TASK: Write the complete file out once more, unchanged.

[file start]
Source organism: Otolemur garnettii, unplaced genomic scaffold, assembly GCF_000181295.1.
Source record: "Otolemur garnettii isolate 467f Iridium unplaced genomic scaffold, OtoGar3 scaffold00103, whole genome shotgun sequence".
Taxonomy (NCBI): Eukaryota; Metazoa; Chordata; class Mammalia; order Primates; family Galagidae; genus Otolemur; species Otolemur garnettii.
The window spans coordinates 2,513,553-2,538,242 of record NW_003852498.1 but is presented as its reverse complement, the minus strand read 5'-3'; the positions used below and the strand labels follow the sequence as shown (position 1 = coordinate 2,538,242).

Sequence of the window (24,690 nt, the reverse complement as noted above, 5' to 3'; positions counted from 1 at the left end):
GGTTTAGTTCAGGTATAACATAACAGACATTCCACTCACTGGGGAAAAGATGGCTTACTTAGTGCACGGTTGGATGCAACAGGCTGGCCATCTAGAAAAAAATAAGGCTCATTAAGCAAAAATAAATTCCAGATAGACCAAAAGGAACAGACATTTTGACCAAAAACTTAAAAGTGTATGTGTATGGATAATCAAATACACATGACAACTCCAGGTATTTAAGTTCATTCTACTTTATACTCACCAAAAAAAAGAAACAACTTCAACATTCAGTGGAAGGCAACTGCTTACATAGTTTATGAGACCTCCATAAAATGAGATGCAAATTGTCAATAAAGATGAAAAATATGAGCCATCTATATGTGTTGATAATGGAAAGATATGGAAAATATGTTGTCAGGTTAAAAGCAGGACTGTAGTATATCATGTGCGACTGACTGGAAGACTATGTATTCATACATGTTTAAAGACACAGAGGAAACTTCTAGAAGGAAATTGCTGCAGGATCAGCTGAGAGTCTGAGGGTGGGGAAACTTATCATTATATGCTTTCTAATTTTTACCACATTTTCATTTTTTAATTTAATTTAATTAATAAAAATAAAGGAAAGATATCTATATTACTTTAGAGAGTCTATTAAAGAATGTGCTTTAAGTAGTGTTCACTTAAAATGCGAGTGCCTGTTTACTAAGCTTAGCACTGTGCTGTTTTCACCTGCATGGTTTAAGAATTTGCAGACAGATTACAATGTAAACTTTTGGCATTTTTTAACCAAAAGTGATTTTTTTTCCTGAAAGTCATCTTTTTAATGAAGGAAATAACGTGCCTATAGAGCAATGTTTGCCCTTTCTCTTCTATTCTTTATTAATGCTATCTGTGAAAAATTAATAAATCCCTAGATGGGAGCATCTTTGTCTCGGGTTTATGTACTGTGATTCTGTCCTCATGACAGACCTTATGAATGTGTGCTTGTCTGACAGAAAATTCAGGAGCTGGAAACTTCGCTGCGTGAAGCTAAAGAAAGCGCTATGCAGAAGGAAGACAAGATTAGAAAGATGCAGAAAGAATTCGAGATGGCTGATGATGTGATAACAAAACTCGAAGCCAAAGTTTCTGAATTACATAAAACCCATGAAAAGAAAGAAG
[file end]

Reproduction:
Source organism: Otolemur garnettii, unplaced genomic scaffold, assembly GCF_000181295.1.
Source record: "Otolemur garnettii isolate 467f Iridium unplaced genomic scaffold, OtoGar3 scaffold00103, whole genome shotgun sequence".
Taxonomy (NCBI): Eukaryota; Metazoa; Chordata; class Mammalia; order Primates; family Galagidae; genus Otolemur; species Otolemur garnettii.
The window spans coordinates 2,513,553-2,538,242 of record NW_003852498.1 but is presented as its reverse complement, the minus strand read 5'-3'; the positions used below and the strand labels follow the sequence as shown (position 1 = coordinate 2,538,242).

Sequence of the window (24,690 nt, the reverse complement as noted above, 5' to 3'; positions counted from 1 at the left end):
GGTTTAGTTCAGGTATAACATAACAGACATTCCACTCACTGGGGAAAAGATGGCTTACTTAGTGCACGGTTGGATGCAACAGGCTGGCCATCTAGAAAAAAATAAGGCTCATTAAGCAAAAATAAATTCCAGATAGACCAAAAGGAACAGACATTTTGACCAAAAACTTAAAAGTGTATGTGTATGGATAATCAAATACACATGACAACTCCAGGTATTTAAGTTCATTCTACTTTATACTCACCAAAAAAAAGAAACAACTTCAACATTCAGTGGAAGGCAACTGCTTACATAGTTTATGAGACCTCCATAAAATGAGATGCAAATTGTCAATAAAGATGAAAAATATGAGCCATCTATATGTGTTGATAATGGAAAGATATGGAAAATATGTTGTCAGGTTAAAAGCAGGACTGTAGTATATCATGTGCGACTGACTGGAAGACTATGTATTCATACATGTTTAAAGACACAGAGGAAACTTCTAGAAGGAAATTGCTGCAGGATCAGCTGAGAGTCTGAGGGTGGGGAAACTTATCATTATATGCTTTCTAATTTTTACCACATTTTCATTTTTTAATTTAATTTAATTAATAAAAATAAAGGAAAGATATCTATATTACTTTAGAGAGTCTATTAAAGAATGTGCTTTAAGTAGTGTTCACTTAAAATGCGAGTGCCTGTTTACTAAGCTTAGCACTGTGCTGTTTTCACCTGCATGGTTTAAGAATTTGCAGACAGATTACAATGTAAACTTTTGGCATTTTTTAACCAAAAGTGATTTTTTTTCCTGAAAGTCATCTTTTTAATGAAGGAAATAACGTGCCTATAGAGCAATGTTTGCCCTTTCTCTTCTATTCTTTATTAATGCTATCTGTGAAAAATTAATAAATCCCTAGATGGGAGCATCTTTGTCTCGGGTTTATGTACTGTGATTCTGTCCTCATGACAGACCTTATGAATGTGTGCTTGTCTGACAGAAAATTCAGGAGCTGGAAACTTCGCTGCGTGAAGCTAAAGAAAGCGCTATGCAGAAGGAAGACAAGATTAGAAAGATGCAGAAAGAATTCGAGATGGCTGATGATGTGATAACAAAACTCGAAGCCAAAGTTTCTGAATTACATAAAACCCATGAAAAGAAAGAAG